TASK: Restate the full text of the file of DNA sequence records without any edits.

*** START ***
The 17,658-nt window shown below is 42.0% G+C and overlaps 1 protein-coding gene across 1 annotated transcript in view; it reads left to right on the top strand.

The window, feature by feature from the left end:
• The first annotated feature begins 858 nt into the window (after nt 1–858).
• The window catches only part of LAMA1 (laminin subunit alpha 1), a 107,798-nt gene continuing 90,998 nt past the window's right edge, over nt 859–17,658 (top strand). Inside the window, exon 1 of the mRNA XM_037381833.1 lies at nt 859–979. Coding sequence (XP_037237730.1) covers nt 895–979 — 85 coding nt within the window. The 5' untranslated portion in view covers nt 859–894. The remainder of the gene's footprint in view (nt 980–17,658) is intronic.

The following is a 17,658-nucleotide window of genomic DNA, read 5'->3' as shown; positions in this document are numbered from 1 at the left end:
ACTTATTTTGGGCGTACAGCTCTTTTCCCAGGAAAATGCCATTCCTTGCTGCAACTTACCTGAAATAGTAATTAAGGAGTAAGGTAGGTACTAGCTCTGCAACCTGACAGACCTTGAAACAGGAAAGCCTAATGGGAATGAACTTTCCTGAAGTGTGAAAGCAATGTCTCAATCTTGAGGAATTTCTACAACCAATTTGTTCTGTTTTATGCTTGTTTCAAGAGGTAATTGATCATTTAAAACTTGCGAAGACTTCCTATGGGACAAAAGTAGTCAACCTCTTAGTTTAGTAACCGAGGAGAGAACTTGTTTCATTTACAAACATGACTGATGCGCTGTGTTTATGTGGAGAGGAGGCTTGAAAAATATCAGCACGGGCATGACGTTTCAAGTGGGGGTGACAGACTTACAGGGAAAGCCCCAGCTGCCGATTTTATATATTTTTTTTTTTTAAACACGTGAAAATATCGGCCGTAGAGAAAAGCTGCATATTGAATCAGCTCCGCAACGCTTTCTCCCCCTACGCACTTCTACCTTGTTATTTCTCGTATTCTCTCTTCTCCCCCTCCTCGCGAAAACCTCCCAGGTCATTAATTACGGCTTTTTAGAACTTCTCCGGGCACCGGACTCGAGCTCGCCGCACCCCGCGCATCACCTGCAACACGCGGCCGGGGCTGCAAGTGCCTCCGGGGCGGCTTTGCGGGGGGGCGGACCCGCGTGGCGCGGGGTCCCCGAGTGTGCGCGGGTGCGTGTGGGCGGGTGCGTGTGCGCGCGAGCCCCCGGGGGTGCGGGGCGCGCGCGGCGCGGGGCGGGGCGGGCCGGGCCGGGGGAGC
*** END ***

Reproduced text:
The 17,658-nt window shown below is 42.0% G+C and overlaps 1 protein-coding gene across 1 annotated transcript in view; it reads left to right on the top strand.

The window, feature by feature from the left end:
• The first annotated feature begins 858 nt into the window (after nt 1–858).
• The window catches only part of LAMA1 (laminin subunit alpha 1), a 107,798-nt gene continuing 90,998 nt past the window's right edge, over nt 859–17,658 (top strand). Inside the window, exon 1 of the mRNA XM_037381833.1 lies at nt 859–979. Coding sequence (XP_037237730.1) covers nt 895–979 — 85 coding nt within the window. The 5' untranslated portion in view covers nt 859–894. The remainder of the gene's footprint in view (nt 980–17,658) is intronic.

The following is a 17,658-nucleotide window of genomic DNA, read 5'->3' as shown; positions in this document are numbered from 1 at the left end:
ACTTATTTTGGGCGTACAGCTCTTTTCCCAGGAAAATGCCATTCCTTGCTGCAACTTACCTGAAATAGTAATTAAGGAGTAAGGTAGGTACTAGCTCTGCAACCTGACAGACCTTGAAACAGGAAAGCCTAATGGGAATGAACTTTCCTGAAGTGTGAAAGCAATGTCTCAATCTTGAGGAATTTCTACAACCAATTTGTTCTGTTTTATGCTTGTTTCAAGAGGTAATTGATCATTTAAAACTTGCGAAGACTTCCTATGGGACAAAAGTAGTCAACCTCTTAGTTTAGTAACCGAGGAGAGAACTTGTTTCATTTACAAACATGACTGATGCGCTGTGTTTATGTGGAGAGGAGGCTTGAAAAATATCAGCACGGGCATGACGTTTCAAGTGGGGGTGACAGACTTACAGGGAAAGCCCCAGCTGCCGATTTTATATATTTTTTTTTTTTAAACACGTGAAAATATCGGCCGTAGAGAAAAGCTGCATATTGAATCAGCTCCGCAACGCTTTCTCCCCCTACGCACTTCTACCTTGTTATTTCTCGTATTCTCTCTTCTCCCCCTCCTCGCGAAAACCTCCCAGGTCATTAATTACGGCTTTTTAGAACTTCTCCGGGCACCGGACTCGAGCTCGCCGCACCCCGCGCATCACCTGCAACACGCGGCCGGGGCTGCAAGTGCCTCCGGGGCGGCTTTGCGGGGGGGCGGACCCGCGTGGCGCGGGGTCCCCGAGTGTGCGCGGGTGCGTGTGGGCGGGTGCGTGTGCGCGCGAGCCCCCGGGGGTGCGGGGCGCGCGCGGCGCGGGGCGGGGCGGGCCGGGCCGGGGGAGC